From Feb. 10 to 22, 2020, I am Psyched! will explore the history and contemporary contributions of women in color in psychology as they engage in psychological science, practice and social justice. In addition to the events, there will be an exhibit, created by the American Psychological Association’s Women’s Programs Office, highlighting achievements of women of color in psychology.
The events include:
- Opening reception, Tuesday, Feb. 11, 4 to 6 p.m. Cofrin Library, fourth floor. This reception will launch the exhibit and will include guest speakers, a photo booth, food and information on notable women of color in psychology.
- Speaker Sheng Lee, Wednesday, Feb. 12, 5 p.m. Cofrin Library, fourth floor. Sheng Lee will speak about the local need for access to multicultural therapy. She runs Us 2 Behavioral Health Care in Appleton, which addresses current disparities in mental health services for minorities, and teaches the Masters of Social Work Program at UW-Green Bay.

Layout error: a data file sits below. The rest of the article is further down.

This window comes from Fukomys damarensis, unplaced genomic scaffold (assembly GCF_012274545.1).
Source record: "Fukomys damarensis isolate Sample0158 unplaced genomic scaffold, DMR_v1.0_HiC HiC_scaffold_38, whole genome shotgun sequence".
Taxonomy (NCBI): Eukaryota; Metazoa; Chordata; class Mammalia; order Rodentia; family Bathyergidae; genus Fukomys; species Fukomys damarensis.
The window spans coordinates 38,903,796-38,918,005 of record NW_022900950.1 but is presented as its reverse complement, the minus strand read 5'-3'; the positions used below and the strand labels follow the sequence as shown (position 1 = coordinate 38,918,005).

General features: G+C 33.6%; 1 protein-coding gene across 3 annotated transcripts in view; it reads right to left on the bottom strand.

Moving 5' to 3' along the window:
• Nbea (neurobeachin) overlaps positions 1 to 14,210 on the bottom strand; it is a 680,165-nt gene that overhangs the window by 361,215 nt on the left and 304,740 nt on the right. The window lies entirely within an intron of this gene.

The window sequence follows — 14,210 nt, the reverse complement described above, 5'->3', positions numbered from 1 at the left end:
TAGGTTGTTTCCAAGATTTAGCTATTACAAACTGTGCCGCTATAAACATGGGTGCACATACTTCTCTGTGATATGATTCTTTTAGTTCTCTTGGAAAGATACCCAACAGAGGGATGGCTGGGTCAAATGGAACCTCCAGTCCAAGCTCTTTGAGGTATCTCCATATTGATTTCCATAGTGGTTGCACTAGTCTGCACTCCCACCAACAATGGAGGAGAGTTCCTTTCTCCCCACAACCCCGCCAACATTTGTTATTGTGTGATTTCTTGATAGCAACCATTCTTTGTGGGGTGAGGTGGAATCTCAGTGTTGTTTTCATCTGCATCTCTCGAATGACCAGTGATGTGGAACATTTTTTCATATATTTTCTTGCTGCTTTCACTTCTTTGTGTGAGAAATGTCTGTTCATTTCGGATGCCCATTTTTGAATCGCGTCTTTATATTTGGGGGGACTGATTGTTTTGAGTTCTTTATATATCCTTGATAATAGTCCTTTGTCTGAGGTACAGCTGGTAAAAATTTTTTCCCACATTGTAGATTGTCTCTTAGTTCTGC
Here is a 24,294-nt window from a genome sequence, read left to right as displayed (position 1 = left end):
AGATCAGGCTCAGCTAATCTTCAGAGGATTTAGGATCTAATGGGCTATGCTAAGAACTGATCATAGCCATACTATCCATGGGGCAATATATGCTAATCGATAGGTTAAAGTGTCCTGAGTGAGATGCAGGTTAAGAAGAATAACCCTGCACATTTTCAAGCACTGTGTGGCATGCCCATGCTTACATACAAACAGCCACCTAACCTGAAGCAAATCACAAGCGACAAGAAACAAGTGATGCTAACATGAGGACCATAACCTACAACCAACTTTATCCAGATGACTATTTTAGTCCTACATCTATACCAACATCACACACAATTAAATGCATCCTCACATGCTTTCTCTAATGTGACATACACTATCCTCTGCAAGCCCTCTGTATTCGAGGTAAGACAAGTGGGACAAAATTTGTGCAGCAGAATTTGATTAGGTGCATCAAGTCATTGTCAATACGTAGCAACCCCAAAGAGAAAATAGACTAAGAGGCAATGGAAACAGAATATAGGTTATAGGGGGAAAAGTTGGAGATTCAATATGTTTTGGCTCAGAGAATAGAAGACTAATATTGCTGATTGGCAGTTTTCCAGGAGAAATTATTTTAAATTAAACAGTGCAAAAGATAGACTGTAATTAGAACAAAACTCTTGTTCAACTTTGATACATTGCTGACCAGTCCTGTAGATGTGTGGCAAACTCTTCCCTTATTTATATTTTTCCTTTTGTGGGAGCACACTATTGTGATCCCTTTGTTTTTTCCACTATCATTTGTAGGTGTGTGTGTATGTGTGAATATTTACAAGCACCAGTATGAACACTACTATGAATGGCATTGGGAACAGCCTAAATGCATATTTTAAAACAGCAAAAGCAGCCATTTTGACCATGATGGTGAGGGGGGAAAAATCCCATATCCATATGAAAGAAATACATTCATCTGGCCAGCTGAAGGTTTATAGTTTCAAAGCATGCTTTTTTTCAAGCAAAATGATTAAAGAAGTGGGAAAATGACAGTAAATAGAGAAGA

- Photo Booth…This is what a psychologist looks like!, Feb. 17 to 22, University Union. Stop by the table at the University Union and envision yourself as a future psychologist!
- I Am Psyched Talks, Monday, Feb. 17, 4 p.m. Cofrin Library, Fourth Floor. These are four short minute talks by students on four amazing women of color in psychology.
This program is co-sponsored by the College of Arts, Humanities and Social Sciences, Psychology, Women’s and Gender Studies Program, MultiEthnic Student Affairs, Diversity Task Force and Feminists for Action. For more information, please contact Christine Smith at email@example.com.
UW-Green Bay Prof. Katia Levintova (Democracy and Justice Studies, Political Science and Global Studies) and Associate Prof. Valerie Murrenus Pilmaier (Humanities, English) along with colleagues, Prof. Valerie Barske (UW-Steven’s Point, History) and Associate Professor Darci Thoune (UW-LaCrosse, English), published a chapter titled “SoTL and the Gendered Division of Labor on our Campuses” in the book “Academic Labor Beyond the College Classroom Working for Our Values,” edited by Holly Hassel and Kirsti Cole (Routledge, Dec. 2019). Their chapter discusses the gendered division of academic research and teaching labor and seeks to effect change in how SoTL (scholarship of teaching and learning) is viewed and rewarded in professional contexts. In doing so, we speak to “the value of particular types of service or research (scholarship of teaching and learning).” This collaboration is a product of UW’s Wisconsin Teaching Fellows and Scholars Program (WTFS), where four co-authors first met as part of a 2013-2014 cohort, which inspired them to continue their SoTL research and pedagogical collaboration for years to come.